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Large Single Throttle Bodies

Why not just use a large single throttle body?

The choice of thottle body size for the typical road car is a compromise between two opposing needs; to allow sufficient air flow for the engine to achieve its full power potential and to keep the butterfly small enough to allow a progressive throttle action at low openings.

The engine designer has a number of tricks available to help match these opposing needs. The no. 1 solution is to use a linkage which favourably varies the ratio between pedal movement and throttle action. For example, our SFG (big single) throttle body rotates the butterfly 1.4o for the first 10o of quadrant rotation (5.5mm of cable travel) and 20o for the last 10o of quadrant rotation. Other solutions include shaping the bore of the throttle body such that the gap on one side of the butterfly remains small for the first part of butterfly rotation or using two butterflies opening sequentially or using electronic throttle control.

The above techniques allow the designer to use a sufficiently large throttle body bore that rarely limits engine performance to a measurable degree. It follows that enlarging the original throttle body will only make a useful gain when other aspects of the engine have been changed to substantially increase the power output. The most likely change due to a larger throttle body, if any, on an otherwise standard engine is a car that goes slower round corners due to lack of fine throttle control for the driver. At best, there may be a slight improvement in response (see below).

It helps to understand the relationship between size and output to consider that a 2L Formula 3 engine produces 200+BHP through a 26mm (531 mm2) restrictor and a 75mm throttle body is eight times larger at 4,418 mm2! Similarly, in an experiment to curb the power of 270 BHP touring car engines, we reduced the size of the single throttle body to less than 44mm (1520 mm2) before there was any noticeable reduction. A 75mm body has three times the flow.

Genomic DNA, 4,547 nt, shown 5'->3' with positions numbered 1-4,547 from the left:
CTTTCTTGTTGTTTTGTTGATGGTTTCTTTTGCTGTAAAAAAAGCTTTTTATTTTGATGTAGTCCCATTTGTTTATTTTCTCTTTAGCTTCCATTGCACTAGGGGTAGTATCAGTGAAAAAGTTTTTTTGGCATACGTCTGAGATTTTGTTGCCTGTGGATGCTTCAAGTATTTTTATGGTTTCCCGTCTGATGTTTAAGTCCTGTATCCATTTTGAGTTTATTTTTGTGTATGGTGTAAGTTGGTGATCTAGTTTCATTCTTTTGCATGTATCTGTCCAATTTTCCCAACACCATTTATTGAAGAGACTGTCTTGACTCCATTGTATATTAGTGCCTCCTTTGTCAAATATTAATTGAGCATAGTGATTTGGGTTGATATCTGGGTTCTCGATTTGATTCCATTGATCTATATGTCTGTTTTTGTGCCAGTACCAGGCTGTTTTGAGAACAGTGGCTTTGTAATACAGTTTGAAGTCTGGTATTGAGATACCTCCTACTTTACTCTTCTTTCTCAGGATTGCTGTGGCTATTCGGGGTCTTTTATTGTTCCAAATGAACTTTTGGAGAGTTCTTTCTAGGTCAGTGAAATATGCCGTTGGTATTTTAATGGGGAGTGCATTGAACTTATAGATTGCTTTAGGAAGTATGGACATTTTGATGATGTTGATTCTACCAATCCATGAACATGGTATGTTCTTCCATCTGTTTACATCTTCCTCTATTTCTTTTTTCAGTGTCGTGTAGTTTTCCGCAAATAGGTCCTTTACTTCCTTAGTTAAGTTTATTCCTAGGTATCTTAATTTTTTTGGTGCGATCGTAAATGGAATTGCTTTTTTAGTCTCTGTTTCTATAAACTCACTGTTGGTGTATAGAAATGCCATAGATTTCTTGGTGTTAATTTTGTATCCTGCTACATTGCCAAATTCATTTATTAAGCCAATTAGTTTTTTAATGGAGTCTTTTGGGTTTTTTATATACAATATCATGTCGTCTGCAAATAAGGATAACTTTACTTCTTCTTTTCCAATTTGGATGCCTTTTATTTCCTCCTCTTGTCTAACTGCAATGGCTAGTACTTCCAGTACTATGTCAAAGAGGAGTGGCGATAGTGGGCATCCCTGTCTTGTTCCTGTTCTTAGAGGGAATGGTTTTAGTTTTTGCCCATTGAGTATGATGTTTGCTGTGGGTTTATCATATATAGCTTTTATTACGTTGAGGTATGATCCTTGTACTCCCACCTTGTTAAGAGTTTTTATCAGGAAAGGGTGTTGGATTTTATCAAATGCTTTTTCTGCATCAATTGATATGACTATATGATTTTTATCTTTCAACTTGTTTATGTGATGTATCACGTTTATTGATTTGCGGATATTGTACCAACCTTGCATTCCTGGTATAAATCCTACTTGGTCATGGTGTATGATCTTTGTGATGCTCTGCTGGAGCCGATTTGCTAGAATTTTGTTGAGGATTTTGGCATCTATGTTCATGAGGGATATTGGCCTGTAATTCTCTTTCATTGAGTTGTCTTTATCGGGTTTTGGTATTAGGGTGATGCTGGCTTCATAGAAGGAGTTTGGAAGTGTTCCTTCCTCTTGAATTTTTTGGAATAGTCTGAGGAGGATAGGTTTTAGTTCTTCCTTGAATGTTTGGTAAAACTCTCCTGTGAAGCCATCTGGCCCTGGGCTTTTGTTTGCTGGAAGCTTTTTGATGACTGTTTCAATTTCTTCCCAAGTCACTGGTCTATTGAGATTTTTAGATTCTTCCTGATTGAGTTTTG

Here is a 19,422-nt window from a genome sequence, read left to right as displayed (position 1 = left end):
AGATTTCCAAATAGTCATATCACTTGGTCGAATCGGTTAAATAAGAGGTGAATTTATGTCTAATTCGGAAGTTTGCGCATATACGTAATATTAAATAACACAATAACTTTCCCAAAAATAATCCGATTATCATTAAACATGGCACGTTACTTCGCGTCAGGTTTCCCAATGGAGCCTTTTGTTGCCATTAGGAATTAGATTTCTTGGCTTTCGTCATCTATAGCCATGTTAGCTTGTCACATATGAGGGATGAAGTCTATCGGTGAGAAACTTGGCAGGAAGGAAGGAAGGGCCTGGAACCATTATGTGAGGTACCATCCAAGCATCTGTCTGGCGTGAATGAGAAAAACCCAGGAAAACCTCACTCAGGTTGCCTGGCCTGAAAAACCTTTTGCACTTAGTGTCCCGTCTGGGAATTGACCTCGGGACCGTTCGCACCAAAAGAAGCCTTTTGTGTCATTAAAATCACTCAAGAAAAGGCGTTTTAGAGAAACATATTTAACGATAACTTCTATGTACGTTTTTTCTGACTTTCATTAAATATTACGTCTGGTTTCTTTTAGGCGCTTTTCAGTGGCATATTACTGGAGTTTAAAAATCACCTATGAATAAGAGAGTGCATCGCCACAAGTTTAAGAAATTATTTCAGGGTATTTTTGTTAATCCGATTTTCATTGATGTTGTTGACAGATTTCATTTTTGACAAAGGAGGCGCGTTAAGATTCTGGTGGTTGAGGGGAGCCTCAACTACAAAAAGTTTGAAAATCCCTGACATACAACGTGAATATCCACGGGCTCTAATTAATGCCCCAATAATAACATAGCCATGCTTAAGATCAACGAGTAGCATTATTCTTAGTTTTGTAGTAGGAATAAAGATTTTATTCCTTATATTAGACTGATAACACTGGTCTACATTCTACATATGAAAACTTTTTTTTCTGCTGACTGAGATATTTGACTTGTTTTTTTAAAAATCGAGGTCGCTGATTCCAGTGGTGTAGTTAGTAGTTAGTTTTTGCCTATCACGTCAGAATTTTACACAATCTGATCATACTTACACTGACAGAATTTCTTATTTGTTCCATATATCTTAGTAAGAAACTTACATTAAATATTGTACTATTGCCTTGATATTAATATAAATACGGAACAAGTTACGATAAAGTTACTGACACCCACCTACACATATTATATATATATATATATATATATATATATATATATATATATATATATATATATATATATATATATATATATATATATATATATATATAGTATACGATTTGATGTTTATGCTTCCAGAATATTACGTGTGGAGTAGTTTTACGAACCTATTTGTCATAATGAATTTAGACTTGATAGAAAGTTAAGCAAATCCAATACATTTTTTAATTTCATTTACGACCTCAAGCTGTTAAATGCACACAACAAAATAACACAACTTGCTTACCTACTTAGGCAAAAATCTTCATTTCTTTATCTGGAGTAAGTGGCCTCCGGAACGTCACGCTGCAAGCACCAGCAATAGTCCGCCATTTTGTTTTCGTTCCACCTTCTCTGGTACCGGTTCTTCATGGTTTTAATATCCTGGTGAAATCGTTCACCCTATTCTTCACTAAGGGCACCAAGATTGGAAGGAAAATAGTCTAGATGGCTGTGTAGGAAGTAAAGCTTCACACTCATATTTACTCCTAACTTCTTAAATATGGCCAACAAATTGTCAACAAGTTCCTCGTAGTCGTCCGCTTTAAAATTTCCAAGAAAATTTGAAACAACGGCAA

The single throttle body has a number of benefits for the mass producer. It requires no balancing or fine tuning since all cylinders are drawing from a common volume. It is cheaper to make than multiple bodies and, for everyday motoring, has the advantage that throttle response is gentle and delayed. This is because sudden opening of the throttle must first fill the entire induction system before the engine gets the full benefit. This effect is well suited to the needs of the inexpert driver since, whatever the throttle position, torque builds slowly and nothing happens suddenly.

Multiple individual throttle bodies are used in all naturally aspirated true race engines, most motorbikes and some hig performance road cars (e.g. BMW M series) i.e. where the driver prefers to be in full control. They have a number of advantages. The most obvious to the driver is virtually instantaneous throttle response whilst the individual inlet tracts allow true length tuning of the inlet system which has a large influence on torque and power output. In a well designed throttle body system the positioning of the injectors and butterflies aid fuel mixing, very important in higher RPM (i.e. above 5,000) engines.

In summary; 
Single throttle bodies; 
Are simple to set up. 
Are cheap to make. 
Make engine response gentle – will not frighten the average driver. 
Are easily silenced. 

Multiple throttle bodies; 
Make engine response lively. 
Increase power and torque by improving mixture quality – particularly at higher RPM. 
Increase power and/or torque by resonance tuning – when correctly lengthed. 
Give no-compromise performance.

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